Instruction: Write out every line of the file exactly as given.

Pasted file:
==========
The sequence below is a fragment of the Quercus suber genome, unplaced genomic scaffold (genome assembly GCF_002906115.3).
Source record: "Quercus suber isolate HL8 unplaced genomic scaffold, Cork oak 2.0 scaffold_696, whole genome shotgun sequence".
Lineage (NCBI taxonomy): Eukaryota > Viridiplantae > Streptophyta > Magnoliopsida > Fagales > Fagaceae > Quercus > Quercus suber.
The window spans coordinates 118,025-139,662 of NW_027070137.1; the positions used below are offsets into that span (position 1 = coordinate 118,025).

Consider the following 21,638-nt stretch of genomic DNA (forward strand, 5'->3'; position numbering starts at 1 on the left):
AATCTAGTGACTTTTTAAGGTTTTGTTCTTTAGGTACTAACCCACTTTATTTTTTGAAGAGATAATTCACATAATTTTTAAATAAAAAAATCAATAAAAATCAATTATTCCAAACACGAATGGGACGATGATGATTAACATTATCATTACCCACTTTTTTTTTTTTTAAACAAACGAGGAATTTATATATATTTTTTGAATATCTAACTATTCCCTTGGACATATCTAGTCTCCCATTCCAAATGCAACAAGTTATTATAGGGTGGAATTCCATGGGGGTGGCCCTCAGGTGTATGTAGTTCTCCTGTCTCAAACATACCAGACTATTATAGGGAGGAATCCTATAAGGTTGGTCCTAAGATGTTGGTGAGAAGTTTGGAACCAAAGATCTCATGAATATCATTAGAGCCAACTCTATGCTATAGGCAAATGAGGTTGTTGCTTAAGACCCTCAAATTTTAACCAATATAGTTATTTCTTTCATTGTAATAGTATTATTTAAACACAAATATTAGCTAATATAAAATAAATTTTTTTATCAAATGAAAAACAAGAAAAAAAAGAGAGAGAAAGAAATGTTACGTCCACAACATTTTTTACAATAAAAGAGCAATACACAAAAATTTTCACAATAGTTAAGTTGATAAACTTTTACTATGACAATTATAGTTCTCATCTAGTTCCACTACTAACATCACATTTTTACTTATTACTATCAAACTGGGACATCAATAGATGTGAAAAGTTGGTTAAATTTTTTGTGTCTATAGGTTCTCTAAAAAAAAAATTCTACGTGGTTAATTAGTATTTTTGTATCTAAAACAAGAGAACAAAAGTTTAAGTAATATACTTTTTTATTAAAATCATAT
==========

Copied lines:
The sequence below is a fragment of the Quercus suber genome, unplaced genomic scaffold (genome assembly GCF_002906115.3).
Source record: "Quercus suber isolate HL8 unplaced genomic scaffold, Cork oak 2.0 scaffold_696, whole genome shotgun sequence".
Lineage (NCBI taxonomy): Eukaryota > Viridiplantae > Streptophyta > Magnoliopsida > Fagales > Fagaceae > Quercus > Quercus suber.
The window spans coordinates 118,025-139,662 of NW_027070137.1; the positions used below are offsets into that span (position 1 = coordinate 118,025).

Consider the following 21,638-nt stretch of genomic DNA (forward strand, 5'->3'; position numbering starts at 1 on the left):
AATCTAGTGACTTTTTAAGGTTTTGTTCTTTAGGTACTAACCCACTTTATTTTTTGAAGAGATAATTCACATAATTTTTAAATAAAAAAATCAATAAAAATCAATTATTCCAAACACGAATGGGACGATGATGATTAACATTATCATTACCCACTTTTTTTTTTTTTAAACAAACGAGGAATTTATATATATTTTTTGAATATCTAACTATTCCCTTGGACATATCTAGTCTCCCATTCCAAATGCAACAAGTTATTATAGGGTGGAATTCCATGGGGGTGGCCCTCAGGTGTATGTAGTTCTCCTGTCTCAAACATACCAGACTATTATAGGGAGGAATCCTATAAGGTTGGTCCTAAGATGTTGGTGAGAAGTTTGGAACCAAAGATCTCATGAATATCATTAGAGCCAACTCTATGCTATAGGCAAATGAGGTTGTTGCTTAAGACCCTCAAATTTTAACCAATATAGTTATTTCTTTCATTGTAATAGTATTATTTAAACACAAATATTAGCTAATATAAAATAAATTTTTTTATCAAATGAAAAACAAGAAAAAAAAGAGAGAGAAAGAAATGTTACGTCCACAACATTTTTTACAATAAAAGAGCAATACACAAAAATTTTCACAATAGTTAAGTTGATAAACTTTTACTATGACAATTATAGTTCTCATCTAGTTCCACTACTAACATCACATTTTTACTTATTACTATCAAACTGGGACATCAATAGATGTGAAAAGTTGGTTAAATTTTTTGTGTCTATAGGTTCTCTAAAAAAAAAATTCTACGTGGTTAATTAGTATTTTTGTATCTAAAACAAGAGAACAAAAGTTTAAGTAATATACTTTTTTATTAAAATCATAT